Age-dependent sensitization to oxidative stress by dietary fatty acids
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- Barnes, C.J., Hardman, W.E., Maze, G.L. et al. Aging Clin Exp Res (1998) 10: 455. doi:10.1007/BF03340159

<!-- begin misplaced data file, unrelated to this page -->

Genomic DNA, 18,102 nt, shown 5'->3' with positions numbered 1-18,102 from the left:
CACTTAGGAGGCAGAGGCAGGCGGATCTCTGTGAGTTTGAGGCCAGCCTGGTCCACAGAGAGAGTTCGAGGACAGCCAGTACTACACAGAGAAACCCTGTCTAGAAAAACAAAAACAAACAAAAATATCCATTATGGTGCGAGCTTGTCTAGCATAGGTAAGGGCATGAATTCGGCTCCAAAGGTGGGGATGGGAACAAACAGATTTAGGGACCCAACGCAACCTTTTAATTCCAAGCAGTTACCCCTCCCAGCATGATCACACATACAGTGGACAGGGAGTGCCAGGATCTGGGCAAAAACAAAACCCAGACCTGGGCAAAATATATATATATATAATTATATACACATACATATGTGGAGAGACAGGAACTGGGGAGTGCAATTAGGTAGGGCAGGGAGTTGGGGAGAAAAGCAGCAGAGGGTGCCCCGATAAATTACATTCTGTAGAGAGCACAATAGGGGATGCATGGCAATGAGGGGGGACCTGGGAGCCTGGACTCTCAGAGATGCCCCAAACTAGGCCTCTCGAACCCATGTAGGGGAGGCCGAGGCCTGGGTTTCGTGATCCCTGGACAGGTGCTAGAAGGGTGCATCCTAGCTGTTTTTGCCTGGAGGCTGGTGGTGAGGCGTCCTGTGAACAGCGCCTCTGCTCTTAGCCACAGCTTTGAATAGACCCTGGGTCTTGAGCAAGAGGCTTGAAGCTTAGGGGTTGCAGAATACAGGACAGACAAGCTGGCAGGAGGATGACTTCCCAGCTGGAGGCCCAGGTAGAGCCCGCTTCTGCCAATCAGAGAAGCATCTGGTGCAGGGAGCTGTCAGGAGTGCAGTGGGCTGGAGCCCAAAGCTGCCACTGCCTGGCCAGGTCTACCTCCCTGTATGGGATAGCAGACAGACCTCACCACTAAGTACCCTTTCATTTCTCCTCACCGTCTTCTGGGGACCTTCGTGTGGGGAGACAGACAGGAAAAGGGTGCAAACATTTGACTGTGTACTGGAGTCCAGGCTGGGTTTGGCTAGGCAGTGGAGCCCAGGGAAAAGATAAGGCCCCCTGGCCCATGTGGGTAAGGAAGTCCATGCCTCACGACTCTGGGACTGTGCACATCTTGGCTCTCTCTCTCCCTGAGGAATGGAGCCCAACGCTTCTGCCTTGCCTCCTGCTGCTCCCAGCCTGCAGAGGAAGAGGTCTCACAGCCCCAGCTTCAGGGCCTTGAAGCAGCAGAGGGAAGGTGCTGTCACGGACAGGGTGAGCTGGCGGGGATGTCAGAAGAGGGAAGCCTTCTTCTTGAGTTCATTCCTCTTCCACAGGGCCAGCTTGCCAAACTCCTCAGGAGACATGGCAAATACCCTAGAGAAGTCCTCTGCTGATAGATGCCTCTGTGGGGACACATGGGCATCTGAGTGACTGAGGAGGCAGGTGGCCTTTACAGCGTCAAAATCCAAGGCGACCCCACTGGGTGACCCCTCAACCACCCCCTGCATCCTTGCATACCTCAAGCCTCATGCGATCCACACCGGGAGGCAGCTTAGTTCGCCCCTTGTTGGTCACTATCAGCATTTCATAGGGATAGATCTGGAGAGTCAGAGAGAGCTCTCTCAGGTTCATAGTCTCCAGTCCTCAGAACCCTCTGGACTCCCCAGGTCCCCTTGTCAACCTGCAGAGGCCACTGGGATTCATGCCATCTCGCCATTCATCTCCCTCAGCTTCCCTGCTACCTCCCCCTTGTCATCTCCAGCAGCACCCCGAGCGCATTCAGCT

Experiments were designed to test the hypothesis that short-term feeding of a high polyunsaturated fatty acid (PUFA) diet would increase susceptibility to lipid peroxidation in an agedependent manner. Young (6 month) and old (24 month) male B6C3F1 mice were fed modified AIN-76 diets containing either 5% corn oil (CO, N=5 per age group) or 19% fish oil plus 1% corn oil (FO, N=20 per age group) for two weeks. Five CO and five FO diet mice per age received an intraperitoneal injection of normal saline and were sacrificed one hour later; the remaining FO diet mice (N=15 per age) were challenged with an acute systemic oxidative stress by intraperitoneal injection of 125 mg iron/kg body weight as iron dextran, and were sacrificed 1, 5, and 24 hours post-injection. Microsomal membrane fatty acid analysis revealed that increased age and a FO diet significantly increased membrane PUFA content. Serum iron levels increased significantly following iron treatment, peaking at 5 hours in both age groups. Formation of microsomal malondialdehyde (MDA), a product of lipid peroxidation, was significantly greater in the livers of the young mice. The temporal patterns of serum iron and microsomal MDA concentrations were significantly correlated in young mice, but not in old mice. Histochemical examination showed that liver iron accumulation following iron injection was similar in both age groups, but was associated with a significant temporal increase in liver apoptotic cells in young mice, but not in old mice. Thus, both age groups had similar iron exposure and iron accumulation, and the liver microsomal membranes of old mice were more unsaturated, yet there was significantly greater peroxidative damage (MDA formation) and cell death (apoptosis) in the young mouse livers. These findings suggest that the older animals have upregulated antioxidant defenses.